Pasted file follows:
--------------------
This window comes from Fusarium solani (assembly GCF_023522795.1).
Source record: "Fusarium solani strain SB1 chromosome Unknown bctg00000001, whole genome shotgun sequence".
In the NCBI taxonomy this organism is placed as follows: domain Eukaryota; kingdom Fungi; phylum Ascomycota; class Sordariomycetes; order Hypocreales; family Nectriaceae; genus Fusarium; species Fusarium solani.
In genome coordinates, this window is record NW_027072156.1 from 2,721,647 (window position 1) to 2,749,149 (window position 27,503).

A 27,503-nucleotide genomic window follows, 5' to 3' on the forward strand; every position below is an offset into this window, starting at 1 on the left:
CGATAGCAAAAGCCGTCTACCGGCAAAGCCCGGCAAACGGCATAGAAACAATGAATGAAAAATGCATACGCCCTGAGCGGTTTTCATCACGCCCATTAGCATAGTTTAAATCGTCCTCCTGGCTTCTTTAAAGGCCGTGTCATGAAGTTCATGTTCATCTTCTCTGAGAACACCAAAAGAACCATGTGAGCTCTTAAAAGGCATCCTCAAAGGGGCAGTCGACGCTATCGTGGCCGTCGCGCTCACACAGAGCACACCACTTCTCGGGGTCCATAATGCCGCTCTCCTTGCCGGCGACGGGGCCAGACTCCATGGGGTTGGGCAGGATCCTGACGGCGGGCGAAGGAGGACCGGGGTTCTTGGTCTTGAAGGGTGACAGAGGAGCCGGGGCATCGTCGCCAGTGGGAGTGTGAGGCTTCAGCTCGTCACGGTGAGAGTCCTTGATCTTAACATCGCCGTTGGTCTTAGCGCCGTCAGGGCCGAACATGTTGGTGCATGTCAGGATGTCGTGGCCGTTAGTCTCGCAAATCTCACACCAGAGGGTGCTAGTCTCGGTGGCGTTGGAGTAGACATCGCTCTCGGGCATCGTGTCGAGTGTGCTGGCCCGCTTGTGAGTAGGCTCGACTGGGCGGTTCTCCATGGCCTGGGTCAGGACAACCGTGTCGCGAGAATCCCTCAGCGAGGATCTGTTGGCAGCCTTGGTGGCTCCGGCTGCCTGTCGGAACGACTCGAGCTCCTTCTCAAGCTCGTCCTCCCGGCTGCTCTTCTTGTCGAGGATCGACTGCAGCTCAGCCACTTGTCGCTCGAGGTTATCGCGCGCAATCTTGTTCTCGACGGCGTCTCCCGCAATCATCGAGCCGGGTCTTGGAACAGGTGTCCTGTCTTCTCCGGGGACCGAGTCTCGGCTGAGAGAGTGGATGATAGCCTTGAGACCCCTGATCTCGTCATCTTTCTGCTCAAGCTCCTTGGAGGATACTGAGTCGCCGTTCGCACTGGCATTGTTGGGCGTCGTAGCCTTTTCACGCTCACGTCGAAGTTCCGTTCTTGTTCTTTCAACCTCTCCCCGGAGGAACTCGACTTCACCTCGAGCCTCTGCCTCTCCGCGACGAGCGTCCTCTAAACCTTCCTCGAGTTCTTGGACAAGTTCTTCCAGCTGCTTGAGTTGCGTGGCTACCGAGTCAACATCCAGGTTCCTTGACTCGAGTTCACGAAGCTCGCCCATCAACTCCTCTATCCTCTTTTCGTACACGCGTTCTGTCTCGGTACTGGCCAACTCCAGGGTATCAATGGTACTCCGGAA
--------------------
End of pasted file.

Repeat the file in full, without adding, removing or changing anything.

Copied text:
This window comes from Fusarium solani (assembly GCF_023522795.1).
Source record: "Fusarium solani strain SB1 chromosome Unknown bctg00000001, whole genome shotgun sequence".
In the NCBI taxonomy this organism is placed as follows: domain Eukaryota; kingdom Fungi; phylum Ascomycota; class Sordariomycetes; order Hypocreales; family Nectriaceae; genus Fusarium; species Fusarium solani.
In genome coordinates, this window is record NW_027072156.1 from 2,721,647 (window position 1) to 2,749,149 (window position 27,503).

A 27,503-nucleotide genomic window follows, 5' to 3' on the forward strand; every position below is an offset into this window, starting at 1 on the left:
CGATAGCAAAAGCCGTCTACCGGCAAAGCCCGGCAAACGGCATAGAAACAATGAATGAAAAATGCATACGCCCTGAGCGGTTTTCATCACGCCCATTAGCATAGTTTAAATCGTCCTCCTGGCTTCTTTAAAGGCCGTGTCATGAAGTTCATGTTCATCTTCTCTGAGAACACCAAAAGAACCATGTGAGCTCTTAAAAGGCATCCTCAAAGGGGCAGTCGACGCTATCGTGGCCGTCGCGCTCACACAGAGCACACCACTTCTCGGGGTCCATAATGCCGCTCTCCTTGCCGGCGACGGGGCCAGACTCCATGGGGTTGGGCAGGATCCTGACGGCGGGCGAAGGAGGACCGGGGTTCTTGGTCTTGAAGGGTGACAGAGGAGCCGGGGCATCGTCGCCAGTGGGAGTGTGAGGCTTCAGCTCGTCACGGTGAGAGTCCTTGATCTTAACATCGCCGTTGGTCTTAGCGCCGTCAGGGCCGAACATGTTGGTGCATGTCAGGATGTCGTGGCCGTTAGTCTCGCAAATCTCACACCAGAGGGTGCTAGTCTCGGTGGCGTTGGAGTAGACATCGCTCTCGGGCATCGTGTCGAGTGTGCTGGCCCGCTTGTGAGTAGGCTCGACTGGGCGGTTCTCCATGGCCTGGGTCAGGACAACCGTGTCGCGAGAATCCCTCAGCGAGGATCTGTTGGCAGCCTTGGTGGCTCCGGCTGCCTGTCGGAACGACTCGAGCTCCTTCTCAAGCTCGTCCTCCCGGCTGCTCTTCTTGTCGAGGATCGACTGCAGCTCAGCCACTTGTCGCTCGAGGTTATCGCGCGCAATCTTGTTCTCGACGGCGTCTCCCGCAATCATCGAGCCGGGTCTTGGAACAGGTGTCCTGTCTTCTCCGGGGACCGAGTCTCGGCTGAGAGAGTGGATGATAGCCTTGAGACCCCTGATCTCGTCATCTTTCTGCTCAAGCTCCTTGGAGGATACTGAGTCGCCGTTCGCACTGGCATTGTTGGGCGTCGTAGCCTTTTCACGCTCACGTCGAAGTTCCGTTCTTGTTCTTTCAACCTCTCCCCGGAGGAACTCGACTTCACCTCGAGCCTCTGCCTCTCCGCGACGAGCGTCCTCTAAACCTTCCTCGAGTTCTTGGACAAGTTCTTCCAGCTGCTTGAGTTGCGTGGCTACCGAGTCAACATCCAGGTTCCTTGACTCGAGTTCACGAAGCTCGCCCATCAACTCCTCTATCCTCTTTTCGTACACGCGTTCTGTCTCGGTACTGGCCAACTCCAGGGTATCAATGGTACTCCGGAA